You waited patiently then, got your scores (they were low, but not significantly lower than the other kids, leading me to believe that if you hadn't forgotten, you'd probably have earned a medal), and sat waiting. They did the math, then announced the winners of the gold, silver, and bronze medals. You were not among them. Then came the 6-7 year olds. I asked if you wanted to leave during the break, but you didn't. We watched their demonstrations, and then the judges came back to give a fourth-place ribbon to another child in your age group, but that left you as one of the only two who still didn't have anything. I asked if you wanted to leave, but you wanted to watch the flag game as well, and I think you were secretly hoping they would come back again with more ribbons. After flag game, we left. Though you had been patient and dignified in the dojo, you bawled your eyes out in the car. We talked about how next time you could practice more, and you agreed you would want to go to another tournament (although initially, you wanted to give up karate and try soccer, or ballet, or gymnastics).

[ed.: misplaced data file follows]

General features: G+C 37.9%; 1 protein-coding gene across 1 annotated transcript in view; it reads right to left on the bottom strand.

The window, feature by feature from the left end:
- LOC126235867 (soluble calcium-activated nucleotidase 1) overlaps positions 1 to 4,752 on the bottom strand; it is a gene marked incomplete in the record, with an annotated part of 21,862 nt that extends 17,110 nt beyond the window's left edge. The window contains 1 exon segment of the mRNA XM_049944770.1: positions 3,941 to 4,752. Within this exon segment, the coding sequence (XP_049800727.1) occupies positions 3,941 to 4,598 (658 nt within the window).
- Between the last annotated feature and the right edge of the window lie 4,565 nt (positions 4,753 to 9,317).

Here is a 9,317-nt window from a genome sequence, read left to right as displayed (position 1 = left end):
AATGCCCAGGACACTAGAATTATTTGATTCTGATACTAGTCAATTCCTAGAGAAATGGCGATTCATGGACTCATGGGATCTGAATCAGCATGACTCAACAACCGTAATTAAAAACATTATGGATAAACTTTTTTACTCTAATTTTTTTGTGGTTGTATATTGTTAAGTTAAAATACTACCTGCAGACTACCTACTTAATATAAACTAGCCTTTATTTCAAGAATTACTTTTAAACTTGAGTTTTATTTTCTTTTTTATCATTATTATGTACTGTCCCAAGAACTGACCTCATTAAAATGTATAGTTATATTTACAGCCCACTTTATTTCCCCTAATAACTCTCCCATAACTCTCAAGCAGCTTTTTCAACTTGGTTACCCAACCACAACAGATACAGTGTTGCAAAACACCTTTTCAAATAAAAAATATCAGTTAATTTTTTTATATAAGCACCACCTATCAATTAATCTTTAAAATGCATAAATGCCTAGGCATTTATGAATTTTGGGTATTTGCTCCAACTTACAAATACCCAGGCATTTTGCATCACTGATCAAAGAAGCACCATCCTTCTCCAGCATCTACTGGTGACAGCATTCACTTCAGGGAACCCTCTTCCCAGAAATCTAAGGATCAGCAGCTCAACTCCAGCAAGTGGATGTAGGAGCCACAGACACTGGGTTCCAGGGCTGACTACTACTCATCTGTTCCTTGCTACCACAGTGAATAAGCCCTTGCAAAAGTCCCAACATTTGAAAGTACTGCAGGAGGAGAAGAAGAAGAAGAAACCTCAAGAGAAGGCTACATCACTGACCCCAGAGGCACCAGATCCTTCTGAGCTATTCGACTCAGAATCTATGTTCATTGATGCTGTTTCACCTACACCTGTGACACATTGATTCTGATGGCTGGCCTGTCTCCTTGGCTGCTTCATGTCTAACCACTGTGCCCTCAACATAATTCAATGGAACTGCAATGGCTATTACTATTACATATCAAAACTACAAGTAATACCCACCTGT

Here is what I have to say about that. You choked -- it's true. And you hadn't practiced enough beforehand. That was a choice you made. But I'm still SO PROUD of you. You were patient, attentive, polite, respectful, dignified, and you even were reflective enough to understand that it was your own choices and actions (or inactions) that led to your loss. So you lost the tournament. You lost HARD. But I'm so glad for it all, because I saw you grow up a little, or perhaps you had already grown up and I hadn't noticed. One way or another, you behaved like a newer, bigger, wiser, and more patient kid than I was used to seeing, and I am so proud that you were a good loser. Next time, maybe you'll be a good winner instead, because this will push you to work harder. Not a bad lesson for $20 and a drive out to Auburn.
Anyway, I love you like crazy, and there's so much more I could say, but right now you're thumbing through one of my Japanese animation books waiting for me to be ready to go to yoga.
Love you always,